Endangered species once thought to be extinct found in Sussex

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A rare insect – which was once thought to be extinct – has been found in a Worthing garden.

Sussex Wildlife Trust revealed this week that local resident, Steve Ide, spotted a rare mole cricket in his garden.

"They are so elusive they were once thought possibly extinct,” a trust social media post read.

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“On warm nights males 'churr' loudly in the sound chamber in their burrow to seek a mate.”

The sighting was reported via the trust’s WildCall information and advice service and will now be logged with the Sussex Biodiversity Record Centre.

Charlotte Owen, conservation officer for the Sussex Wildlife Trust, said: “It was found in a garden in central Worthing, and the finder had managed to identify it as a mole cricket thanks to its distinctive appearance.

“Recognising that it was an unusual find, they got in touch to let us know about it and to find out what to do next.

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“The mole cricket is an endangered species in the UK and was considered extinct here until relatively recently when, in 2014, a population was confirmed in the New Forest.”

‘Despite their subterranean existence’, Mole Crickets do have wings and can fly. Photo: Sussex Wildlife Trust‘Despite their subterranean existence’, Mole Crickets do have wings and can fly. Photo: Sussex Wildlife Trust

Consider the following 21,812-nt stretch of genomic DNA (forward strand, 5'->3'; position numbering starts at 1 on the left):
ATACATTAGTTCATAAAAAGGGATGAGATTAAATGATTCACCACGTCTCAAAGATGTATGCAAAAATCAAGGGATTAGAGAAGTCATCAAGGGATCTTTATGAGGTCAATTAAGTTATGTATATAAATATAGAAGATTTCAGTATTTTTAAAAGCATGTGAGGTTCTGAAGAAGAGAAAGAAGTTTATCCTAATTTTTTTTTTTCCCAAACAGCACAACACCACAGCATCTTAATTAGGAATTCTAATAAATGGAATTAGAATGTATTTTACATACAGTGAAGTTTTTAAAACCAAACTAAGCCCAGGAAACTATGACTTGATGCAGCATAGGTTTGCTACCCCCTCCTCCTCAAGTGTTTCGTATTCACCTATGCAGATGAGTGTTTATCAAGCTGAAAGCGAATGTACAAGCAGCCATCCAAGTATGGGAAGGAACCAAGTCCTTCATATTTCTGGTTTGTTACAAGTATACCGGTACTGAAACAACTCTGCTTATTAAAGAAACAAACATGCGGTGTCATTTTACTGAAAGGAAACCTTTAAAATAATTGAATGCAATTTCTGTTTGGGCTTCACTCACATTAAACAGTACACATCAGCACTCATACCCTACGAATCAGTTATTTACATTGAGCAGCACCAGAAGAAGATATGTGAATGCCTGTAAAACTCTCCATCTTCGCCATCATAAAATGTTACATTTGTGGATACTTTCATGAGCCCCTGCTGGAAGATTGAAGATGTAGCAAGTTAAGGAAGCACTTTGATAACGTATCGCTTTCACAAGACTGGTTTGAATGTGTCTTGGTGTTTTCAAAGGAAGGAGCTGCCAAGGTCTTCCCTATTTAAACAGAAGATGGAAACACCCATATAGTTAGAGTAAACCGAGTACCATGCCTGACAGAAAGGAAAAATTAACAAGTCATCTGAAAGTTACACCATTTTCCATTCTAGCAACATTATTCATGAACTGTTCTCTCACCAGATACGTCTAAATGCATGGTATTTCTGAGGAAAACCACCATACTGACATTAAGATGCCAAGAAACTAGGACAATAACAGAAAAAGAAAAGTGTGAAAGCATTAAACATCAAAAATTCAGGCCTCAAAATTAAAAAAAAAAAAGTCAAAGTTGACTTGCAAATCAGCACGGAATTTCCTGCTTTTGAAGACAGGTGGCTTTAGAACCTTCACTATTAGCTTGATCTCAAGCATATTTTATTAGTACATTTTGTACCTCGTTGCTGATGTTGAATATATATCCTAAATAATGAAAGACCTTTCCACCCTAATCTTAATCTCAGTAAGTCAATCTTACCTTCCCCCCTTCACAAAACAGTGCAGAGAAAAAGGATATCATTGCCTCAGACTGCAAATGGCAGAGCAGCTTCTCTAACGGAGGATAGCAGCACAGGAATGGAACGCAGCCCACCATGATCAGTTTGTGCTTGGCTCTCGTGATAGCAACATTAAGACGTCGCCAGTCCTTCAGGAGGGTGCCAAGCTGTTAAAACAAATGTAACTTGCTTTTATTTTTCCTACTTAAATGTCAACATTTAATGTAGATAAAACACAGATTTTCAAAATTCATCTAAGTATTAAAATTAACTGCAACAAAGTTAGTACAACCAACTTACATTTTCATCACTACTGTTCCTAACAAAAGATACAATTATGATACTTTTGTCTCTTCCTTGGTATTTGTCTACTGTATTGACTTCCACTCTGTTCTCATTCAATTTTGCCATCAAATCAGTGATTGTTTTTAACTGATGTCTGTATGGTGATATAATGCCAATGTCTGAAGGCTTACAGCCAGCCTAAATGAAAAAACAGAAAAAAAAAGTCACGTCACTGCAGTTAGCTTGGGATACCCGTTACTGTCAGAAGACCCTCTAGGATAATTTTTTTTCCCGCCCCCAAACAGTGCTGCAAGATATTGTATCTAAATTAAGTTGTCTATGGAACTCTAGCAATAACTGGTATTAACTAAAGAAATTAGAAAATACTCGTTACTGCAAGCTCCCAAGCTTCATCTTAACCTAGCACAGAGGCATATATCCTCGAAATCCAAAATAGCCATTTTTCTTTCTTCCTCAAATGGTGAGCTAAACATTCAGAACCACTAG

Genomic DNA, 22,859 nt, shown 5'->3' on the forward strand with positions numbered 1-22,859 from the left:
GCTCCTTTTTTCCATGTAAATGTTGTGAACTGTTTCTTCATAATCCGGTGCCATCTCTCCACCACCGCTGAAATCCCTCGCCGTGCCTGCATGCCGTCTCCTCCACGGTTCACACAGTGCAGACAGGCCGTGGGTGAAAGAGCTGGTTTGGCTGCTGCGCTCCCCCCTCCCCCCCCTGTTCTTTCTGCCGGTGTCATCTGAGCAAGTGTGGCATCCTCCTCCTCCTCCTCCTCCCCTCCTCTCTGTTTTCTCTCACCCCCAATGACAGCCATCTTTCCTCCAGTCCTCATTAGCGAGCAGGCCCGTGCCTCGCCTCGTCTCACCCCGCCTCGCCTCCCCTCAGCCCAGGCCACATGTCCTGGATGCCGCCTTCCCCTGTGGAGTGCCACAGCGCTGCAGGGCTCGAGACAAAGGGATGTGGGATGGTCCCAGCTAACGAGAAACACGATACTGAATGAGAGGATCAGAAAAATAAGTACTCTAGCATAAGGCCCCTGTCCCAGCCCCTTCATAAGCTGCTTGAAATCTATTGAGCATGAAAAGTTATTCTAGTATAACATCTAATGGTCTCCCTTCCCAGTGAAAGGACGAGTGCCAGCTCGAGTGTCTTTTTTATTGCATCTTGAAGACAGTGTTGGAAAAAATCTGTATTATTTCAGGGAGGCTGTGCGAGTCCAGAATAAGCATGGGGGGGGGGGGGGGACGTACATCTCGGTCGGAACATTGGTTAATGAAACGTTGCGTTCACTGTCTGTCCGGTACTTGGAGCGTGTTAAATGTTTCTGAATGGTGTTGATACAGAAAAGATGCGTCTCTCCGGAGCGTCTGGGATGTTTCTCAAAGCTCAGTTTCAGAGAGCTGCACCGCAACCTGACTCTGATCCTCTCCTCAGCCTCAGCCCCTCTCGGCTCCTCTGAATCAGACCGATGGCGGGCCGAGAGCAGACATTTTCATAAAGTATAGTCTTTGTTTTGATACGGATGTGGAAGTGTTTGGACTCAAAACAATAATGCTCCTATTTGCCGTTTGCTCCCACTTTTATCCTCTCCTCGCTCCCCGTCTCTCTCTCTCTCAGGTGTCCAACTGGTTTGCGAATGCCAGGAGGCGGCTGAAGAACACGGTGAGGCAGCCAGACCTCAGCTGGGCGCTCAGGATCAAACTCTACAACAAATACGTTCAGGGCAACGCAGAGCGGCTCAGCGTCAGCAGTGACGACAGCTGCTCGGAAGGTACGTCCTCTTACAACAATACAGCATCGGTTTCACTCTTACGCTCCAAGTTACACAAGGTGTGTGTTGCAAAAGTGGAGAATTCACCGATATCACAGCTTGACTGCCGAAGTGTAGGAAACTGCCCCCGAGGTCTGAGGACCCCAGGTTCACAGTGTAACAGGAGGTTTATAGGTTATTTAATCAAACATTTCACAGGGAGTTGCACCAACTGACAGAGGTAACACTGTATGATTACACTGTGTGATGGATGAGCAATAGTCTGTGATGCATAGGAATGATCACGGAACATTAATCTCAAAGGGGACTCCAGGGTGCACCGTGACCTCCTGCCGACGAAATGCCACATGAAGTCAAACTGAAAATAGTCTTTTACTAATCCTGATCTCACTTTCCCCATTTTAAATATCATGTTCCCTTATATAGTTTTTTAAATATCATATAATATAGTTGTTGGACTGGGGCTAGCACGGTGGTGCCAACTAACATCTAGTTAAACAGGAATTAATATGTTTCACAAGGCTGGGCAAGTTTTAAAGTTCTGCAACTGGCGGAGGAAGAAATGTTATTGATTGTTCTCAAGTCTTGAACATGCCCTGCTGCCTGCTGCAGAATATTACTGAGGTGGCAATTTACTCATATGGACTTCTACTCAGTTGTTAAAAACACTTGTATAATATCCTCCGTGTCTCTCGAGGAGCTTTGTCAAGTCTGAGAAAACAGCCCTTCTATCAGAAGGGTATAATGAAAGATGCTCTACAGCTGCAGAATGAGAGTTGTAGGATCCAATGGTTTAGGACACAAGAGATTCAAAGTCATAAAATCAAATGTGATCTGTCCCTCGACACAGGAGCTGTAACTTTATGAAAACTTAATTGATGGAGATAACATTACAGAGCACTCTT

‘Despite their subterranean existence’, Mole Crickets do have wings and can fly. Photo: Sussex Wildlife Trust

The trust said the insects remain rare ‘as far as we know’ but ‘they are naturally elusive’ and not often seen.

“[This is] because they are nocturnal and, as the name suggests, they live underground,” Charlotte added. “Their powerful, chunky forelegs are specialised for digging, just like a mole’s, and they spend the majority of their lives in underground burrows.

"The best way to detect them is via the churring call of the male mole cricket, which is amplified by a specially-constructed sound chamber.”

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‘Despite their subterranean existence’, Mole Crickets do have wings and can fly. It is usually the females that do so, ‘homing in on the churring call of a potential mate’, Charlotte explained.

The conservation officer continued: “They can cover a significant distance on the wing, so it’s possible the Worthing individual flew in from elsewhere – possibly several miles away – or that there is a small resident population in the local area.

"However, mole crickets can also be imported accidentally with compost and potted plants. This is the most likely explanation for a previous Sussex sighting, reported in March last year in Hurstpierpoint, when a mole cricket was discovered in the pot of a recently-purchased Japonica plant.”

The Worthing mole cricket has been safely released back into the garden where it was found.

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The wildlife trust said it is always keen to receive wildlife sightings – and ‘especially of unusual species like the mole cricket’ – so encouraged anyone that finds one to get in touch via [email protected] or 01273 494777 (weekday mornings).

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